39 minutes ago, James Steller said:

Plus he was willing to send an assassin to kill Bran Stark just because his ableist dad was shooting his mouth off away from Ned.

I don't know what your trying to imply with Robert's period typical attitude/thoughts on disabled people....

Joffrey willing to send an assassin to kill Bran is him being his pyscho self, hungry for a pat in the back from his "dad"......

But that would be last thing he would get from Rob if he actually told him he did that.........

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There's a theory that Jon Arryn didn't know about the twincest at all. His research into "strong seed" as relates to hair color is a indeed study of dominant genes. Strong Seed=Dominant Gene. But of course we in the modern world know that he was wrong, don't we? Were his understanding of the genetics of hair color correct, he would have discovered that it is entirely possible that Robert Baratheon carries a recessive blonde gene: his recessive blond gene plus his wife's two blonde genes, yields a blonde child 50% of the time. That he had three blond children is a 1/8 chance, nothing mysterious about that at all.

So why was he researching the genetics of hair color at all then? Well, again, if he did correctly assess the relationship between genes and hair color, he may have come to the conclusion that his blonde hair and his wife's red hair could not possibly have resulted in his son's dark hair.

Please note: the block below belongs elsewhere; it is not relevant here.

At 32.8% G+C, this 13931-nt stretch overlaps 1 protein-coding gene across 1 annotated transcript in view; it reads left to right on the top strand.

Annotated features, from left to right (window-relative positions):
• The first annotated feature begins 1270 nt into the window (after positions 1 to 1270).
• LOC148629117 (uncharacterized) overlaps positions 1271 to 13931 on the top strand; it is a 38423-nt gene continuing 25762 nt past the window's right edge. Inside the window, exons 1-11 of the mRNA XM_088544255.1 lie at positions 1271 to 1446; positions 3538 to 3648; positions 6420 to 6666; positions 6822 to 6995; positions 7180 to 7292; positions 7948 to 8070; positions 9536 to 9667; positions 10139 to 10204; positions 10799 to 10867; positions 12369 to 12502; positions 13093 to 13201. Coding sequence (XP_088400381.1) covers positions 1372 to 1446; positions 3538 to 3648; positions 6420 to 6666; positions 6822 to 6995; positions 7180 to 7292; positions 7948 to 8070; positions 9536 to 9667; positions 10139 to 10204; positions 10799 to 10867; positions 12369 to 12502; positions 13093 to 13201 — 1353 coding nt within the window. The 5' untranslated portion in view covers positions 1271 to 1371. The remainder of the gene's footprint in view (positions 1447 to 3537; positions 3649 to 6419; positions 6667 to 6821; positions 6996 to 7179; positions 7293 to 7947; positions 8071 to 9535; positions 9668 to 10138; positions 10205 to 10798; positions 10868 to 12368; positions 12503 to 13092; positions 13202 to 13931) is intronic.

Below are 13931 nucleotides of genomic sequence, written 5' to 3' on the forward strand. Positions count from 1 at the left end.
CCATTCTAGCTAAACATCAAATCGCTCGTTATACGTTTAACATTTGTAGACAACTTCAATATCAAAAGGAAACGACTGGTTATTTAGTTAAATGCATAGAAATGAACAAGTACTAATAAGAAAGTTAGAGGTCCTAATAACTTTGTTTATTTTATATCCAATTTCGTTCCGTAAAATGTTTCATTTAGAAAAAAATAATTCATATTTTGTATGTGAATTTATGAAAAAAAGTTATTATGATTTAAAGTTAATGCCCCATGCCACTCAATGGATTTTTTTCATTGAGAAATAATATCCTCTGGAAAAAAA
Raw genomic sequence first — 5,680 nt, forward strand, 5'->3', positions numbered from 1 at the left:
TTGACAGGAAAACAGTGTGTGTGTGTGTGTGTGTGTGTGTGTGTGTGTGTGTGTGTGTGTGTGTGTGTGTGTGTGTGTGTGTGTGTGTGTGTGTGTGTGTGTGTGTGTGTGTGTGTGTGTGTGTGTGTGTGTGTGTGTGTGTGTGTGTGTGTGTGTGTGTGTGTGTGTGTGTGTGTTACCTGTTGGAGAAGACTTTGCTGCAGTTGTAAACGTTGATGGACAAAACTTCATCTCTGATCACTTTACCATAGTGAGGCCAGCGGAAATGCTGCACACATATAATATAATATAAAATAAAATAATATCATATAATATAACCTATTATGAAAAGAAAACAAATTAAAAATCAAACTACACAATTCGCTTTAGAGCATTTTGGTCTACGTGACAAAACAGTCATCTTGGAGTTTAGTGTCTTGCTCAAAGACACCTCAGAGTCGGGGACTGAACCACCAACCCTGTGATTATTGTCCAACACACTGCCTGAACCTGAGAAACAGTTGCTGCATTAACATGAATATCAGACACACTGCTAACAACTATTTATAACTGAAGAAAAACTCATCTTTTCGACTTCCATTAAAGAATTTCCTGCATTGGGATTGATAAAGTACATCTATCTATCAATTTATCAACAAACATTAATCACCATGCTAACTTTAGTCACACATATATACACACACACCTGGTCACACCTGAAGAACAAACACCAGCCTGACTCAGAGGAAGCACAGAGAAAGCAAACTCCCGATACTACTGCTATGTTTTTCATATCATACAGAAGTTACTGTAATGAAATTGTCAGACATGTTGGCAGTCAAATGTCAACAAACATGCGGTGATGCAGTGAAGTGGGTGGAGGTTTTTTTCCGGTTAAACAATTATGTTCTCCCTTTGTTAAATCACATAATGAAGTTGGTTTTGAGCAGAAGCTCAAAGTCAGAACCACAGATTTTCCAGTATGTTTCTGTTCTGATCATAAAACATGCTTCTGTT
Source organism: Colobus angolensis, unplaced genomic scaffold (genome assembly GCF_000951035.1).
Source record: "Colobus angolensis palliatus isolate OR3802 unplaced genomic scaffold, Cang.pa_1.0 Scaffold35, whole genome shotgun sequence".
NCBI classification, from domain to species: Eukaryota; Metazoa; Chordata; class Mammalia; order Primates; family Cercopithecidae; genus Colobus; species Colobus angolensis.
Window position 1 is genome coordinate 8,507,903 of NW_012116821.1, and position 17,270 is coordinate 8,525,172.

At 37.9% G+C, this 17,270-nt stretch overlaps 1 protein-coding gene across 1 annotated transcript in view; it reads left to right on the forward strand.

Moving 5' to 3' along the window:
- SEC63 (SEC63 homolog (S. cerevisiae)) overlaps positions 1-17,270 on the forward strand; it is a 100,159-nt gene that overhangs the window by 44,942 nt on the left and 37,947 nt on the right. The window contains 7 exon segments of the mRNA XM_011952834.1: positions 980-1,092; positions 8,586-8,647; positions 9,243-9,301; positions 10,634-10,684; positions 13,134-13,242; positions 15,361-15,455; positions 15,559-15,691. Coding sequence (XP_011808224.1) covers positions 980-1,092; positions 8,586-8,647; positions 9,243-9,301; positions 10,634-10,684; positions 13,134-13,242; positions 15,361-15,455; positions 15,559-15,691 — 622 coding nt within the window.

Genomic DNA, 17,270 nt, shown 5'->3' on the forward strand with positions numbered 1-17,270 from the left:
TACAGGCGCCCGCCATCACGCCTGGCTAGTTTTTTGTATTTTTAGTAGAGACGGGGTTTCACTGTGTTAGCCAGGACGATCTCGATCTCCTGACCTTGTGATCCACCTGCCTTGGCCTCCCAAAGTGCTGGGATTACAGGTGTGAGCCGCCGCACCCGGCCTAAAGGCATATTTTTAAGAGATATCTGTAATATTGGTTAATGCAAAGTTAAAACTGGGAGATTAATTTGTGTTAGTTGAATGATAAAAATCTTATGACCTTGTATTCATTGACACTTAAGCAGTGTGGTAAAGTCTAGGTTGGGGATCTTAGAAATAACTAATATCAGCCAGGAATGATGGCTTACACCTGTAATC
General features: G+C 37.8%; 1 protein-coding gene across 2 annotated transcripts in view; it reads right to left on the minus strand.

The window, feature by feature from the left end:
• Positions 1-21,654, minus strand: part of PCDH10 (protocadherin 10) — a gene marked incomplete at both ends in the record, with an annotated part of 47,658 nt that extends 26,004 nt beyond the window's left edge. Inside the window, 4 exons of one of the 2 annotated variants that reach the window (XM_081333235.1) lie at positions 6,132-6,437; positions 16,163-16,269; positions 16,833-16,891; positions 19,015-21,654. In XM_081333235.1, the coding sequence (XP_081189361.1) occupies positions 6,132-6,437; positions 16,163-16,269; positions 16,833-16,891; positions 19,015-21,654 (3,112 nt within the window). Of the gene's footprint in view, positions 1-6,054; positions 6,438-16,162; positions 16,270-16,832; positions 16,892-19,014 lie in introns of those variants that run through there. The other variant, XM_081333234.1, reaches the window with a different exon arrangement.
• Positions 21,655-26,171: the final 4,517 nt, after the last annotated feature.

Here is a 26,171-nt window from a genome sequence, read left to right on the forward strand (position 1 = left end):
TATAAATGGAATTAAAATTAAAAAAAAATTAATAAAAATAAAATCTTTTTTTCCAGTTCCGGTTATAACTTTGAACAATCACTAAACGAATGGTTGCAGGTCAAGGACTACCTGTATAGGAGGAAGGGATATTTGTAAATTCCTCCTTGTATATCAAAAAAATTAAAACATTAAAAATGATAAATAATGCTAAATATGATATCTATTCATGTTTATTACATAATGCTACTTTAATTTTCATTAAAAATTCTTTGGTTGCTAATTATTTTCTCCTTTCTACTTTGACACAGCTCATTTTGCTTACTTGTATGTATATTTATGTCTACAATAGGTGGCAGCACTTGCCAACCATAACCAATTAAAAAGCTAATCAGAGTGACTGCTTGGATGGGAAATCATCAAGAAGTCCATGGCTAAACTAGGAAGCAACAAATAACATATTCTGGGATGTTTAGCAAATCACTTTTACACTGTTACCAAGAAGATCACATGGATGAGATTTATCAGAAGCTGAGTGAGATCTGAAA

Do you see?

Who killed Jon Arryn? His wife. Whose plot was it? Her lover's. And it was Littlefinger who steered Eddard toward the Twincest. Why? Just because Chaos is a Ladder? Or because the alternative was that Eddard would learn that it was Littlefinger and Lyssa killed Jon Arryn to hide their affair? It explains Jon's odd behavior with Sweetrobin as well: he knows he's a bastard.

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He did, that's for sure.

I do think that he wasn't on his right state of mind, repeating "the seed is strong" doesn't sound like he was very well to me.

And in his deathbed Robert could have actually dismissed it as the ramblings of a drugged dying man.

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2 hours ago, Damon_Tor said:

There's a theory that Jon Arryn didn't know about the twincest at all. His research into "strong seed" as relates to hair color is a indeed study of dominant genes. Strong Seed=Dominant Gene. But of course we in the modern world know that he was wrong, don't we? Were his understanding of the genetics of hair color correct, he would have discovered that it is entirely possible that Robert Baratheon carries a recessive blonde gene: his recessive blond gene plus his wife's two blonde genes, yields a blonde child 50% of the time. That he had three blond children is a 1/8 chance, nothing mysterious about that at all.